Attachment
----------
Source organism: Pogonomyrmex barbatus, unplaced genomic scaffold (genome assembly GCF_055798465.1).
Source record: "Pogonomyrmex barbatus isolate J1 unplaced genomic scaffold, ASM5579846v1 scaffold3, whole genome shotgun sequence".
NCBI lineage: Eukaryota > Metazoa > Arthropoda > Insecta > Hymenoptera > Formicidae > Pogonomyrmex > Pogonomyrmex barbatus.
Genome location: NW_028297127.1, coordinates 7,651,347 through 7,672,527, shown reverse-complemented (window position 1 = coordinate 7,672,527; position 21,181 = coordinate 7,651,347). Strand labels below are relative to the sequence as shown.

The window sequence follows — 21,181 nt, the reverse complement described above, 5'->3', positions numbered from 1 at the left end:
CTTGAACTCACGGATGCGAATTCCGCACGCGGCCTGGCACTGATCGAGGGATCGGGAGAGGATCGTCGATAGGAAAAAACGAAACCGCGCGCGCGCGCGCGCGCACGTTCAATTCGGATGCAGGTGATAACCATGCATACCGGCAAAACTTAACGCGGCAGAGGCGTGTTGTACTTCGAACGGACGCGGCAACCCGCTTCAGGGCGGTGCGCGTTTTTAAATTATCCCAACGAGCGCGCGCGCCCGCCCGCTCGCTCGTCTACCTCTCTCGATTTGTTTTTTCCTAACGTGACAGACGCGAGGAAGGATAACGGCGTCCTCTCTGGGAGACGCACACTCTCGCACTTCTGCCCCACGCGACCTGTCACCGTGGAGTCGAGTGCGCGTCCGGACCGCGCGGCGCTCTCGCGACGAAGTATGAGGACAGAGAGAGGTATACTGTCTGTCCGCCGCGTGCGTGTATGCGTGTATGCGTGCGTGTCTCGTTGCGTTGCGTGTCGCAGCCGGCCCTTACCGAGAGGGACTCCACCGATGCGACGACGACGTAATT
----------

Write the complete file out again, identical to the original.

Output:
Source organism: Pogonomyrmex barbatus, unplaced genomic scaffold (genome assembly GCF_055798465.1).
Source record: "Pogonomyrmex barbatus isolate J1 unplaced genomic scaffold, ASM5579846v1 scaffold3, whole genome shotgun sequence".
NCBI lineage: Eukaryota > Metazoa > Arthropoda > Insecta > Hymenoptera > Formicidae > Pogonomyrmex > Pogonomyrmex barbatus.
Genome location: NW_028297127.1, coordinates 7,651,347 through 7,672,527, shown reverse-complemented (window position 1 = coordinate 7,672,527; position 21,181 = coordinate 7,651,347). Strand labels below are relative to the sequence as shown.

The window sequence follows — 21,181 nt, the reverse complement described above, 5'->3', positions numbered from 1 at the left end:
CTTGAACTCACGGATGCGAATTCCGCACGCGGCCTGGCACTGATCGAGGGATCGGGAGAGGATCGTCGATAGGAAAAAACGAAACCGCGCGCGCGCGCGCGCGCACGTTCAATTCGGATGCAGGTGATAACCATGCATACCGGCAAAACTTAACGCGGCAGAGGCGTGTTGTACTTCGAACGGACGCGGCAACCCGCTTCAGGGCGGTGCGCGTTTTTAAATTATCCCAACGAGCGCGCGCGCCCGCCCGCTCGCTCGTCTACCTCTCTCGATTTGTTTTTTCCTAACGTGACAGACGCGAGGAAGGATAACGGCGTCCTCTCTGGGAGACGCACACTCTCGCACTTCTGCCCCACGCGACCTGTCACCGTGGAGTCGAGTGCGCGTCCGGACCGCGCGGCGCTCTCGCGACGAAGTATGAGGACAGAGAGAGGTATACTGTCTGTCCGCCGCGTGCGTGTATGCGTGTATGCGTGCGTGTCTCGTTGCGTTGCGTGTCGCAGCCGGCCCTTACCGAGAGGGACTCCACCGATGCGACGACGACGTAATT